1. Entertainment
Send to a Friend via Email
You can opt-out at any time. Please refer to our privacy policy for contact information.

Discuss in my forum

Craig Goldy Interview


Craig Goldy

Craig Goldy

PG Brunelli
Updated June 09, 2013
Craig Goldy was the guitarist in Dio for many years. In addition to being a bandmate, he was also close friend and writing partner of the late Ronnie James Dio. One of the albums he and Ronnie co-wrote was Magica, which is being re-released. A classic Dio DVD that Goldy appeared on was also recently reissued. I spoke with Goldy about those projects, along with his bands Dio Disciples and Budgie.

Chad Bowar: The Dio DVD Finding The Sacred Heart: Live In Philly 1986 has just been reissued. How long had you been in the band when that was filmed?
Craig Goldy: We had about six rehearsals before that started, so maybe a month or two.

Was it imposing to have a big video shoot so soon after you joined the band?
One would think. (laughs) However, because I was such a huge fan of Ronnie’s, I knew all of his music. He was and is my all-time favorite singer. Way back when I was in the studio with the band Rough Cutt, he was the producer and his wife Wendy was the manager. We found we worked together really well in the studio. One day he looked at me and said that if Vivian (Campbell), the guitar player ever doesn’t work out, you’d be my first choice. So when Vivian didn’t work out, there were no auditions. He was out, and I was in.

Prior to joining Dio, you were part of Ronnie’s Hear ‘N Aid project when you were in Giuffria. How was that experience?
Ronnie always had that kind of heart to help other people. It didn’t matter if it was a big thing in the public eye or a single fan behind closed doors. Everybody wanted to be part of Hear ‘N Aid because of Ronnie.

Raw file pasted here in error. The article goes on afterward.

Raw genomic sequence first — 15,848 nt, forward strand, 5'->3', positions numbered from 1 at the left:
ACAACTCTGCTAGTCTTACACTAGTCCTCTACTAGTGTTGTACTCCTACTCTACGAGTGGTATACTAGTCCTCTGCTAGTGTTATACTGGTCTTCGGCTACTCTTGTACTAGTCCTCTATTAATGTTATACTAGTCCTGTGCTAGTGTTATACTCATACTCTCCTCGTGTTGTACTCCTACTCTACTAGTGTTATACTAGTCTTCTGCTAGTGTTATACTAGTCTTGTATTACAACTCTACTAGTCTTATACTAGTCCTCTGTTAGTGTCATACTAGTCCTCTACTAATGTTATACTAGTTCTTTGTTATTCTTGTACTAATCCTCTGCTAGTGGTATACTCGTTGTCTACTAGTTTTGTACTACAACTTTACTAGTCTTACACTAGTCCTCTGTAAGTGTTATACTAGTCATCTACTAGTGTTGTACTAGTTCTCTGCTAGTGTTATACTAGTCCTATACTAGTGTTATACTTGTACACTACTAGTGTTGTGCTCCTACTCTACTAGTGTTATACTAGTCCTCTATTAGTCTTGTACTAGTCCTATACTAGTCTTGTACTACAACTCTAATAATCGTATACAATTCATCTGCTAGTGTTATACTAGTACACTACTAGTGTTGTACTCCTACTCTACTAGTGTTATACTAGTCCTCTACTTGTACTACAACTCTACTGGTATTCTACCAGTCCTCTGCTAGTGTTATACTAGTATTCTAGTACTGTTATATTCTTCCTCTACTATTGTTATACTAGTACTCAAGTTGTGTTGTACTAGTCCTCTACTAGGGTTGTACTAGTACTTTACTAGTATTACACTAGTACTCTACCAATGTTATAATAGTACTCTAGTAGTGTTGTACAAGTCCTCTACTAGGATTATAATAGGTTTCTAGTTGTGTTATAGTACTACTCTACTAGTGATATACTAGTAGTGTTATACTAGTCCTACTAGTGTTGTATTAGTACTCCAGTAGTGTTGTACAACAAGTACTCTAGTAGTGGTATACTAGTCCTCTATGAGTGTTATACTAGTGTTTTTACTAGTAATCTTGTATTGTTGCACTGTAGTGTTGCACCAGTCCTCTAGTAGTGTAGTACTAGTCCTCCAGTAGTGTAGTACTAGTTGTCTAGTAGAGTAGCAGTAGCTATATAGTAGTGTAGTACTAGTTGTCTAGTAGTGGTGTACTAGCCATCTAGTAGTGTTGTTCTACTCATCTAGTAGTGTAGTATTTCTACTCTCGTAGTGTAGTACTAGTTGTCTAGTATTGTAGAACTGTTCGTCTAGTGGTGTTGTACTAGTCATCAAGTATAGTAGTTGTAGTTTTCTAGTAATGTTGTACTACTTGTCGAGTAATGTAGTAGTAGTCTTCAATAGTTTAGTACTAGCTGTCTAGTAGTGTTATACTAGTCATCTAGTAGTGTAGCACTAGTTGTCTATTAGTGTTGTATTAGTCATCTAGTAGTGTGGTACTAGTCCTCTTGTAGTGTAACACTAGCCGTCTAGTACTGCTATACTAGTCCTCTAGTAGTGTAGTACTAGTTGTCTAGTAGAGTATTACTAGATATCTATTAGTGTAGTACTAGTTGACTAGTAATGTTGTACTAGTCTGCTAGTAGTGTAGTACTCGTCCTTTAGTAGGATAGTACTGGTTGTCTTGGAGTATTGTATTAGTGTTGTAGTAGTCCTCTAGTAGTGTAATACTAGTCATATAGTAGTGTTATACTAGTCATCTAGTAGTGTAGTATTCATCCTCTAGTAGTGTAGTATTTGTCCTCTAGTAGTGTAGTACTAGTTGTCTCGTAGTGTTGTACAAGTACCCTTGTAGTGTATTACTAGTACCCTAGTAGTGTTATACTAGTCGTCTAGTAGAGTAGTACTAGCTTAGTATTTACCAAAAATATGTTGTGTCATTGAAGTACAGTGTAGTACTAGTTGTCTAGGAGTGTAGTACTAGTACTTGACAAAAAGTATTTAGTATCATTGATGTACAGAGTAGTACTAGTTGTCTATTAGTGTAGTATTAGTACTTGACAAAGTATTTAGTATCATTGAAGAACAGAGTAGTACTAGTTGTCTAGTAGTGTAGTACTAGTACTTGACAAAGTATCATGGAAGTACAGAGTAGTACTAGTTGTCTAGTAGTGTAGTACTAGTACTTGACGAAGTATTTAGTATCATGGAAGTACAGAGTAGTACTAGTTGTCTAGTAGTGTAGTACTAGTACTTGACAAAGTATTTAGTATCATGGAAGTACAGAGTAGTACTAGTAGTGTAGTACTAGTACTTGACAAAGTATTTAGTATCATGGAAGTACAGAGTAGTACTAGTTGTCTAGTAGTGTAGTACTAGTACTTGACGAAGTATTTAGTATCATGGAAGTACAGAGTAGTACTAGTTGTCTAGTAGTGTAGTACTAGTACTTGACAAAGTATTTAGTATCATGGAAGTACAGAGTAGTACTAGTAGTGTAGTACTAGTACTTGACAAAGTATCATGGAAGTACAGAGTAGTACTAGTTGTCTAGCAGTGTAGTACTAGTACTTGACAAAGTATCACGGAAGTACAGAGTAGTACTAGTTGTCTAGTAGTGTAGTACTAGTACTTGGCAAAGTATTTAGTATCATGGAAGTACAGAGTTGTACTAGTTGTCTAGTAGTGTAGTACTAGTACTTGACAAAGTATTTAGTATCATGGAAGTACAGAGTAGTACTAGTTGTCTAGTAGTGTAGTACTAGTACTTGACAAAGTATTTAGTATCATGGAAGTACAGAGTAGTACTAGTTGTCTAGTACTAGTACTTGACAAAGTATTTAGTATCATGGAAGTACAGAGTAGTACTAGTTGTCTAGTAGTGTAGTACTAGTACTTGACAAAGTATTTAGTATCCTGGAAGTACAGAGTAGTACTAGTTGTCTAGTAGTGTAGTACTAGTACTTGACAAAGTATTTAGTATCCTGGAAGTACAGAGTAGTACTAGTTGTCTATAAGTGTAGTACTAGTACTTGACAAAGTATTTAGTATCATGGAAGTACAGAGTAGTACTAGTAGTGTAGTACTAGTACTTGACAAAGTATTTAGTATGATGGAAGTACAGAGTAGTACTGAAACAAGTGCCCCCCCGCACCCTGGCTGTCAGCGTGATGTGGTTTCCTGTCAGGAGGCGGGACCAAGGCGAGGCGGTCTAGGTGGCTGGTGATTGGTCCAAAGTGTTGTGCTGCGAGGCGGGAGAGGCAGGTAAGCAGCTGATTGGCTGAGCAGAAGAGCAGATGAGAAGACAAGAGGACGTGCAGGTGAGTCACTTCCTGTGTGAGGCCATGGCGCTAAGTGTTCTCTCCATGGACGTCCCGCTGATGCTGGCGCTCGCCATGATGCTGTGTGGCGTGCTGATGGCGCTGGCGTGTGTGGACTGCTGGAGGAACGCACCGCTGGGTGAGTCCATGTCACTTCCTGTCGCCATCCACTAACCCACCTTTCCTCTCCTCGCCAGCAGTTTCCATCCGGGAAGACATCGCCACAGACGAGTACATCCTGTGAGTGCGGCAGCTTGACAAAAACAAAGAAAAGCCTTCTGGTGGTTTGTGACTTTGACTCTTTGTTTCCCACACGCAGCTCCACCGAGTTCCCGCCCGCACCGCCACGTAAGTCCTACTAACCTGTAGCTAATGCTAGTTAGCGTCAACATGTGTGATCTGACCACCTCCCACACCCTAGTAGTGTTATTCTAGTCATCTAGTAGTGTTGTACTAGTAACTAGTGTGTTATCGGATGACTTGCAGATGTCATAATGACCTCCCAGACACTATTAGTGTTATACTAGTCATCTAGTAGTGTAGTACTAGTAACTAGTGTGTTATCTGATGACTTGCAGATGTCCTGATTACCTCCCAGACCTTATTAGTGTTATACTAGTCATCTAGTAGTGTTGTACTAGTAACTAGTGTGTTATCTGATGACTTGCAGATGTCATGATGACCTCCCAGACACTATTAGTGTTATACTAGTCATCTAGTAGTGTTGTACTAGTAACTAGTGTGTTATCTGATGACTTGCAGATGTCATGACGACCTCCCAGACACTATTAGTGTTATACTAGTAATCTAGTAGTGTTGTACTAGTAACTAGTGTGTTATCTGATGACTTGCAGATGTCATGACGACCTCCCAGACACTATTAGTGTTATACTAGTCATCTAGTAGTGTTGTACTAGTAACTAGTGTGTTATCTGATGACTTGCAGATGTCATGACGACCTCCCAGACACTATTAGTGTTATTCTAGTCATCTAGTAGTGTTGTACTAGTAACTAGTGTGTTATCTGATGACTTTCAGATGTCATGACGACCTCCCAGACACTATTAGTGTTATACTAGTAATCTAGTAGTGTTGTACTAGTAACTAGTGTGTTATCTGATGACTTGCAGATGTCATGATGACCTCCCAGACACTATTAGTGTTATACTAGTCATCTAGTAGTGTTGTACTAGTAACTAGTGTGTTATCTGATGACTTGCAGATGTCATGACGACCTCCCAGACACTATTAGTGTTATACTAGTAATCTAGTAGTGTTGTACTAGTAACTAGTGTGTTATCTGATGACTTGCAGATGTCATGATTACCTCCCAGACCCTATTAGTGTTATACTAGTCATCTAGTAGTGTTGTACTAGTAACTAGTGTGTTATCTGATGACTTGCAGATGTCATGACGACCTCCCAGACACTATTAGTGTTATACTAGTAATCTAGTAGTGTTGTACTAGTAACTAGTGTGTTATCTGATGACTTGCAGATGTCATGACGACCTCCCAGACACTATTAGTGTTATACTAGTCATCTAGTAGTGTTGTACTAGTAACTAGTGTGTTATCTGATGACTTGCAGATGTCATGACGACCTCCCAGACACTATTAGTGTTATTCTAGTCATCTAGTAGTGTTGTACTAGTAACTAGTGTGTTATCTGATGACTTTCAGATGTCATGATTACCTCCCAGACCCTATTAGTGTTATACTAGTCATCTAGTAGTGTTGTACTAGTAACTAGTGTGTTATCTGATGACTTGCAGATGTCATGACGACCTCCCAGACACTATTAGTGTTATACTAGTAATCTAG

The 2000 Dio album Magica is being reissued. What is being added to it for this release?
There’s some live stuff from that tour and the song he did with Doug (Aldrich) “Electra,” which was planned for Magica 2 and 3. The album has been remastered. The story that Ronnie reads is included along with an instrumental that I wrote that Ronnie loved, called “Annica,” that was originally a bonus track for Japan.

You also wrote the final Dio album Master Of The Moon with Ronnie. Is there any leftover material from those sessions or any other stuff that might be released at some point?
There was a point in Ronnie’s struggle that the doctor had given him a clean bill of health and said he could do anything he wanted. His wife Wendy asked him what he wanted to do, and he said, “Write with Craig.” We started writing for Magica 2 and 3. There is a song nearly completed. That’s kind of a touchy subject on many levels, releasing from his private recordings at home. We recorded each album in its entirety at his home studio first before recording it properly in the studio. So there are lots of recordings.

But as far as unreleased or unheard material, that would be one of them. There’s a vocal bridge that he was supposed to sing, but never got a chance to finish. We’ll keep his memory alive by having only his closest friends or bandmates come in and finish it. Since there was no other singer, obviously, it would be done by one of his closest friends or somebody he most admired that would finish that song. Then we would release it at some point. That’s entirely up to Wendy.

How did Dio Disciples form?
It was because we were so overwhelmed by his passing. He was family. Like in any family, when one of the members passes away, those left behind often do things to keep their loved one’s memory alive. At first we did nothing because we were so lost. A lot of people were popping up doing albums and tributes to Ronnie. Some of them had the right intentions and some of them didn’t. After a lengthy mourning period, Wendy came to us and said she thought it was time to do something, that we should do something to honor his name and keep his memory alive.

Rudy Sarzo, me, Simon Wright and Scott Warren were ready and willing to do anything. At the time, Tim “Ripper” Owens was being managed by Wendy, and Ronnie loved him as a friend. Tim loved Ronnie’s music, so it was a good fit. Then it started to snowball after that. It was like bringing a memorial service to every city we went to.

As time has gone on, have you been adding more songs to the band’s repertoire?